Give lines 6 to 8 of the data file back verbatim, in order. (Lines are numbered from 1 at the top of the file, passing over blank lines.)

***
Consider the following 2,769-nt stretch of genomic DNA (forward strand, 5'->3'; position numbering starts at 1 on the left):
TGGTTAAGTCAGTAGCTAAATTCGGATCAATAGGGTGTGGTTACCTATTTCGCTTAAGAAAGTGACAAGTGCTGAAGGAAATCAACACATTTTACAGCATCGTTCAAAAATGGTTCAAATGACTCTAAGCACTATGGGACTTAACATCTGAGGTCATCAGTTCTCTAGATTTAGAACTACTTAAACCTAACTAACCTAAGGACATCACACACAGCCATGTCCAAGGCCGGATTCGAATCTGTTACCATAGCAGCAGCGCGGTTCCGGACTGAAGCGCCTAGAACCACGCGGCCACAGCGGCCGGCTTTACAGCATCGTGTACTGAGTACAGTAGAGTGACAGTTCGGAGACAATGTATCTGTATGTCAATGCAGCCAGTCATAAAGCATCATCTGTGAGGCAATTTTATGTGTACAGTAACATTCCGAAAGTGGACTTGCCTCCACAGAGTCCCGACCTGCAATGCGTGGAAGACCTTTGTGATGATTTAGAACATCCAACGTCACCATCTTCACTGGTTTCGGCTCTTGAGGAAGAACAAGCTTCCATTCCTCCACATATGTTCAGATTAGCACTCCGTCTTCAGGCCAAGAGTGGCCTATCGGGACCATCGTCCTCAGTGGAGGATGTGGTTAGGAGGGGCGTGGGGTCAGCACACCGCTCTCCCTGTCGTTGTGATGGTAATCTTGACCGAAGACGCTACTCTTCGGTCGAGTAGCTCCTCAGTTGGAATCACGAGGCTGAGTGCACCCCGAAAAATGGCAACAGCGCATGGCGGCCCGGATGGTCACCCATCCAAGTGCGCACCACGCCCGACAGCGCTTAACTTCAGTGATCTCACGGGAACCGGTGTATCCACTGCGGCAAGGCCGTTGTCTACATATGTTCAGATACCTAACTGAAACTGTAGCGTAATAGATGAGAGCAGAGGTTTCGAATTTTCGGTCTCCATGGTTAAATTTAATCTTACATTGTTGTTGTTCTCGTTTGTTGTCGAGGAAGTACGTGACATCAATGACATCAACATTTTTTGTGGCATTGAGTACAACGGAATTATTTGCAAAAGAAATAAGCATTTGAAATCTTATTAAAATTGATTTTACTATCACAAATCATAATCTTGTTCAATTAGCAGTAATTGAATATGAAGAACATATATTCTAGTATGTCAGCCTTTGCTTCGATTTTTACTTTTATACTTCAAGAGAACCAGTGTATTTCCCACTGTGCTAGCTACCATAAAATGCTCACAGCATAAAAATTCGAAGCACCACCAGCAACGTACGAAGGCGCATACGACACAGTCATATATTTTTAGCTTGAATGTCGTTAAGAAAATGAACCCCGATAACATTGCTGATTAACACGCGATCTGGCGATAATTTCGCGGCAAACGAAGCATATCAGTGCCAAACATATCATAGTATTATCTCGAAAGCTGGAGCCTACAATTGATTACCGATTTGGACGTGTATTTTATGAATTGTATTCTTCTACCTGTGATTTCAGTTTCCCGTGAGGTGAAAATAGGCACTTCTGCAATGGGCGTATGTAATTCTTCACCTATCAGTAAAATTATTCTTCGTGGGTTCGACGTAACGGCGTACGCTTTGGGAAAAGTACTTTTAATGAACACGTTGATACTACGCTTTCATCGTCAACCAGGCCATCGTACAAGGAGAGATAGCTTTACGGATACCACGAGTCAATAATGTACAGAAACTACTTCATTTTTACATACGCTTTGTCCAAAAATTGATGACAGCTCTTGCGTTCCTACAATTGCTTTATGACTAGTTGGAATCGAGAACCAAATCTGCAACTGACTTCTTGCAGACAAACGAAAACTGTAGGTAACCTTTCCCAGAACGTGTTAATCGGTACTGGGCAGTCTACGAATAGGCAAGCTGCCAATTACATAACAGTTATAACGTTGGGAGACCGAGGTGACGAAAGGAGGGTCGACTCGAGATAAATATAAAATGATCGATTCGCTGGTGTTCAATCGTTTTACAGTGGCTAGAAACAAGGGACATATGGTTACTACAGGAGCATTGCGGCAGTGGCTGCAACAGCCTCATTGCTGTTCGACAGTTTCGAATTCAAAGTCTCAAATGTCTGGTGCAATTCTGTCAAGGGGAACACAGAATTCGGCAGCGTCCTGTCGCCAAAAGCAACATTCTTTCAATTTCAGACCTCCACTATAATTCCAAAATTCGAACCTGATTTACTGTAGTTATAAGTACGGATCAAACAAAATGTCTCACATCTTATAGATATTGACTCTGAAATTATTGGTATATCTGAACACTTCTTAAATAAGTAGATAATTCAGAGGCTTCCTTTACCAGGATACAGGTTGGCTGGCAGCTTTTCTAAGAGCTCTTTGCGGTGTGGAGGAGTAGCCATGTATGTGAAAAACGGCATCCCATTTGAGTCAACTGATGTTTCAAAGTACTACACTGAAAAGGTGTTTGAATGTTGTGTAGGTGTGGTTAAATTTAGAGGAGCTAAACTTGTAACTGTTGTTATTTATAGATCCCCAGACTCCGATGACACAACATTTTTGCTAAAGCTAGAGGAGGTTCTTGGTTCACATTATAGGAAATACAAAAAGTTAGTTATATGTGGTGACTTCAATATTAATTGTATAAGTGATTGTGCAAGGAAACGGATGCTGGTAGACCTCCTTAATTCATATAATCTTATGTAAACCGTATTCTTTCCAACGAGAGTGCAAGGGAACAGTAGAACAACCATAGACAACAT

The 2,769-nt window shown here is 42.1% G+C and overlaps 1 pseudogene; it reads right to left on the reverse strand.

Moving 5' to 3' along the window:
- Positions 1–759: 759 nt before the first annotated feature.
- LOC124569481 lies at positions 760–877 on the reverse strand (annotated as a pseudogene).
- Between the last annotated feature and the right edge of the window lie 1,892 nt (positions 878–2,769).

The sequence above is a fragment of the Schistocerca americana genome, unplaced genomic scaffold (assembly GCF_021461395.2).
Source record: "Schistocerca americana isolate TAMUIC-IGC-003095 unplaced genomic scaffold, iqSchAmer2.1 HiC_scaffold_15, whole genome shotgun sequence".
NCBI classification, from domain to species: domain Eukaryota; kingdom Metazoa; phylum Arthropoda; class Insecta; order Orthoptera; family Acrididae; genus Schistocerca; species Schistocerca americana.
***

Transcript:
- LOC124569481 lies at positions 760–877 on the reverse strand (annotated as a pseudogene).
- Between the last annotated feature and the right edge of the window lie 1,892 nt (positions 878–2,769).

The sequence above is a fragment of the Schistocerca americana genome, unplaced genomic scaffold (assembly GCF_021461395.2).